Arquilla’s arguments have a certain attraction, though.  He very correctly notes that “The U.S. military has exhausted itself in the repeated deployments since the 9/11 attacks” because “It has a chronic ‘scaling problem,’ making it unable to pursue smaller tasks with smaller numbers.” 

But he doesn't make the case that we can get by with smaller numbers.  He says that our present adversaries prevail because they are “networked” and present us with overwhelming numbers.  We could overcome the vast, networked enemy, his reasoning follows, if only we become networked ourselves and approach the problem with smaller numbers.

If we’re being out-networked it’s not because the ism soldiers have better communication technology than we have.  What the ism-ers are networking with is the 21st century equivalent of smoke signals.  No matter what kind of technology they buy off the shelf it can’t possibly be any better than the technology we can buy off the shelf, and we can buy a heck of a lot more of it than they can.

The kind of war Arquilla envisions is the same worldwide circle competition we’re engaged in now: an ever-widening effort to subjugate the rest of the world by occupying every square inch of it.   All he really wants to do is con civilian and military leaders into letting their computers make their decisions and replace all the soldiers with robots that are ten times more charming than that Arnold on Green Acres and ever so much more deadly. 

But wait: if we inhabit the world with that many killer robots, won’t that run into even more money than we’re spending on our self-immolating wars now?  Well, that’ll be okay, I guess.  As long as War Widgets Inc. is tossing seven figure bonuses at its executives and keeping the stockholders happy, that’s all that matters. 

Commander Jeff Huber, U.S. Navy (Retired) is the author of the critically applauded Bathtub Admirals, a satire on America’s rise to global dominance.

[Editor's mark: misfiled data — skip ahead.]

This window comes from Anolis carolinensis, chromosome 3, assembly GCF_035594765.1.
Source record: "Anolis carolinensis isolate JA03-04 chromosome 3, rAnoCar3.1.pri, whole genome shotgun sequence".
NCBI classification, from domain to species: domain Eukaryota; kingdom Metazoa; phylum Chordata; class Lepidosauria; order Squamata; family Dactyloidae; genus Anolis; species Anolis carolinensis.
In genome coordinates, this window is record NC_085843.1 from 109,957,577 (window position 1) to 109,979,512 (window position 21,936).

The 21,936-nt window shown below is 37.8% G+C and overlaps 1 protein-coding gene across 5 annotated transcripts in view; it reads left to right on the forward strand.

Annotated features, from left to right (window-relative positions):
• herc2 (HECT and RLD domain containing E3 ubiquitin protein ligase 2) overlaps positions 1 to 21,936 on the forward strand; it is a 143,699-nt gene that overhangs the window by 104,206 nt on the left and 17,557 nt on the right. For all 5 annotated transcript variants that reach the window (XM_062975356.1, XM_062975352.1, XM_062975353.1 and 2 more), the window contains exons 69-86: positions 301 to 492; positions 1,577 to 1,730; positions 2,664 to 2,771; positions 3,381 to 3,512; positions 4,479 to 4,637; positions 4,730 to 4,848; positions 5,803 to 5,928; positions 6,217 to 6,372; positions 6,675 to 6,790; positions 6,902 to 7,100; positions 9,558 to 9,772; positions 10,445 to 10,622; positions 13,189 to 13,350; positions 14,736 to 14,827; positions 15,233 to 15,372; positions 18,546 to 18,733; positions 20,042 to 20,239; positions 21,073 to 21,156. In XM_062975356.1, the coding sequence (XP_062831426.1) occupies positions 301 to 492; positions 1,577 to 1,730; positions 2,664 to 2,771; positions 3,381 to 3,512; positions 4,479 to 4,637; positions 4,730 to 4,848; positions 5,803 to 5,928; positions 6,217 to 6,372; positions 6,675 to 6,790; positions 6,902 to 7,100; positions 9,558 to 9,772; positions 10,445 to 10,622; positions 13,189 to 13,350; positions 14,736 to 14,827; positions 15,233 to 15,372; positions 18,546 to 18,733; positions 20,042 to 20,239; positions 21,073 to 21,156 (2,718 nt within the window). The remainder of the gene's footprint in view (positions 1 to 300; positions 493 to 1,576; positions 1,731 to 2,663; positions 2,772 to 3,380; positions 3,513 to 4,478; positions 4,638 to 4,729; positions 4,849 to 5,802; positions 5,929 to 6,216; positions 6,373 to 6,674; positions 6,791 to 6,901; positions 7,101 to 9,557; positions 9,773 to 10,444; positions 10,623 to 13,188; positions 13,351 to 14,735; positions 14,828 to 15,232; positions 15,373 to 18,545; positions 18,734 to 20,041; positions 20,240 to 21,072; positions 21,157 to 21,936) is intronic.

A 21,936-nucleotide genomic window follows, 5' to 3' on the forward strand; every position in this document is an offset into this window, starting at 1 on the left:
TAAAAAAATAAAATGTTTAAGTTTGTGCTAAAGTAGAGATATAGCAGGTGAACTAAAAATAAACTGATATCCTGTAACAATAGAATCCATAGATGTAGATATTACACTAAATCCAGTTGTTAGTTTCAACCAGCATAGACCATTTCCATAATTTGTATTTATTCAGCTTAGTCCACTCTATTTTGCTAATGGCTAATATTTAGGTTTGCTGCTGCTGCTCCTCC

1. The Pentagon has long needed its own national anthem. May I respectfully suggest the theme song to the old Mystery Science Theater TV show? It certainly fits with their fetish for useless gadgetry:

    In the not-too-distant future
Next Sunday A.D. --

    There was a guy named Joel,

    Not too different from you or me.

    He worked at Gizmonic Institute,

    Just another face in a red jumpsuit.

    He did a good job cleaning up the place,
    But his bosses didn't like him 
so they shot him into space.

    Maybe Dr. Forrester works for the army now. That would certainly explain their latest creation:

    U.S. Army rifles that use radio-controlled smart bullets

    I don't want to be a spoilsport, but has it occurred to the geniuses at the Pentagon that this new weapon might just be, um, hackable? If Dexter bin Laden can hack into U.S. drone transmissions and keep one step ahead in the IED wars, why couldn't he figure out a way to make G.I. Joe's piece blow up in his face?

    That would be a bit of a game-changer for warfare, although probably not the one the U.S. military had in mind (Fans of the novelist Frank Herbert will know exactly what I mean). The fact that the gun's manufacturer didn't mention this as a possibility makes me wonder if it's even occurred to them. Or maybe it has, and they're just waiting for the checks to clear before they mention it.

  2. Great point, JP.


  3. I read somewhere (disinformation alert!) that those things do go off at the muzzle already. That'll make you nervous. However, ROV's don't get nervous, so... no problem! We ought to just put up our best COD player against theirs. Winner takes all.

  4. Wow, you sound like the latest TomGram, only you are much much funnier.